Exploring Kazuma Pan National Park

Book Top Experiences and Tours in Zimbabwe:
If youʻre booking your trip to Zimbabwe last minute, we have you covered. Below are some of the top tours and experiences!
View All Experiences
Black smudges of black shapes. Brilliant black coats, a white proud blaze ever so slightly standing out from the burnt black woodland. It is fire season and the antelope is Sable. A group of around 7, 8, and 9 females was sitting under the shade. A bull was standing sentry a short way apart, the gatekeeper to Kazuma Pan.
“I’ve never seen anything like it before, it’s like something out of a book!” Casey gasped as we drove away from the Sable, sentinel and unmoving from the precious shade, away from the last groves of Mopane and into the depression. As Alec, Kazuma’s Senior Ranger had promised us at the park’s reception, “it's not that big but I can assure you, it’s very rich.” It is. Very, very rich. Scan the flat, shimmering horizon and you’ll watch the sloping tsessebe, Africa’s fastest antelopes, herds of zebra in numbers unlike I’ve seen elsewhere - 40, 50, 60? - oribi, endemic to the Kazuma Depression, roan, giraffe, gemsbok, reedbuck, and eland. Mirage-like oil-slick shapes dot the golden grassland pan. All the specials. All there. It is a landscape so different and so unlike the majority of Zimbabwe’s wilderness areas. It is like something out of a storybook.

Kazuma Pan National Park is 31,300 hectares (77,000 acres) and sandwiched between the Matesi Safari Area in the north and south with a gateway into an adjoining protected area in Botswana. It is well worth a night or two.

At sunset, everything changes. The colours lift in pitch and tone and the smudges of shapes become distinct, clear, and richly detailed. We camped at the solar-pumped Corner Pan and the animals, at first tentative and very unsure, came throughout our two-night stay to drink. The pan is claimed by a pod of five hippos and hundreds and hundreds of Egyptian Geese. Twice the geese flew off and away, leaving a strange silence after their constant din, returning en-mass 40mins later in a shouting, hissing, wall of sound. Countless yellow-throated Sandgrouse, as if watching from the wings, flew in exactly a minute after the geese had flown out. Two elephant bulls approached step by cautious hovering step over about 40 minutes, finally reaching the freshly pumped water and taking a good, long draw. They were the forwarding party. We had proved trustworthy. Six other bulls followed. And then two. And then another five. And then I stopped counting because there was a long train of bulls trudging forward to drink.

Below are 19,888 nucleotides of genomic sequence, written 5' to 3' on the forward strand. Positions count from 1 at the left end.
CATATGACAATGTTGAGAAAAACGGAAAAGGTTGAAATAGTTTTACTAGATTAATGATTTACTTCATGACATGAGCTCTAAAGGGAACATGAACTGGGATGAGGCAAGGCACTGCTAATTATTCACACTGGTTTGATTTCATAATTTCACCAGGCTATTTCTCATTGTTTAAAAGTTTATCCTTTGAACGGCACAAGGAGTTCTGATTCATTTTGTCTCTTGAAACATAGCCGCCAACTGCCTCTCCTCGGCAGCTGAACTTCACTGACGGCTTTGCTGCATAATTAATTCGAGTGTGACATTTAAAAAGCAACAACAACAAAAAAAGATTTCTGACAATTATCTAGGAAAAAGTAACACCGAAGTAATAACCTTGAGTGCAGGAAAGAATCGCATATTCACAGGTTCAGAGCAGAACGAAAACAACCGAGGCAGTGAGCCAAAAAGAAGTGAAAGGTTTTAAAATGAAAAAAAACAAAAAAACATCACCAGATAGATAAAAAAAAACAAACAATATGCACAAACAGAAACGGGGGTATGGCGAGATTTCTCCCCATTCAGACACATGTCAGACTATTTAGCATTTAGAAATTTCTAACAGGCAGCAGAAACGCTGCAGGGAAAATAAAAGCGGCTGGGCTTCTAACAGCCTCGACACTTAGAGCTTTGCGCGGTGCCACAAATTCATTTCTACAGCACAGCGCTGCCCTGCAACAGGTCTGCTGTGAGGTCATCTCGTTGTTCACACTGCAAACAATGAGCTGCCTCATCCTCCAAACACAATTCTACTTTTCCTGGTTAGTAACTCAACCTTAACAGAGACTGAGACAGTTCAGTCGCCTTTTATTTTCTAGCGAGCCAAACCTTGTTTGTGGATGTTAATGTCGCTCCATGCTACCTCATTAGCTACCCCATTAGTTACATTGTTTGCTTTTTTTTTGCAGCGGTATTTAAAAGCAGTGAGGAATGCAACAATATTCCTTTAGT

This morning - early with the very first and very vivid red pink of daybreak - the geese raised their din to a fever pitch. Lions, two cubs, and three females. They didn’t stay long. A quick drink and they were off, the lionesses anxious to keep moving. Twenty minutes later and two males followed, sniffing their tracks, lifting their noses in the blood-orange light to catch a scent. A male lion was calling from the Botswana side. They didn’t stop. They didn’t drink. They weren’t at all concerned by our light beams. Was a hostile takeover underway? The light lifted. Game birds in their thousands took flight from their nightly roost as we followed the big paw prints on top of the smaller cub prints. The trail went cold, lost in the golden grasses of Kazuma National Park.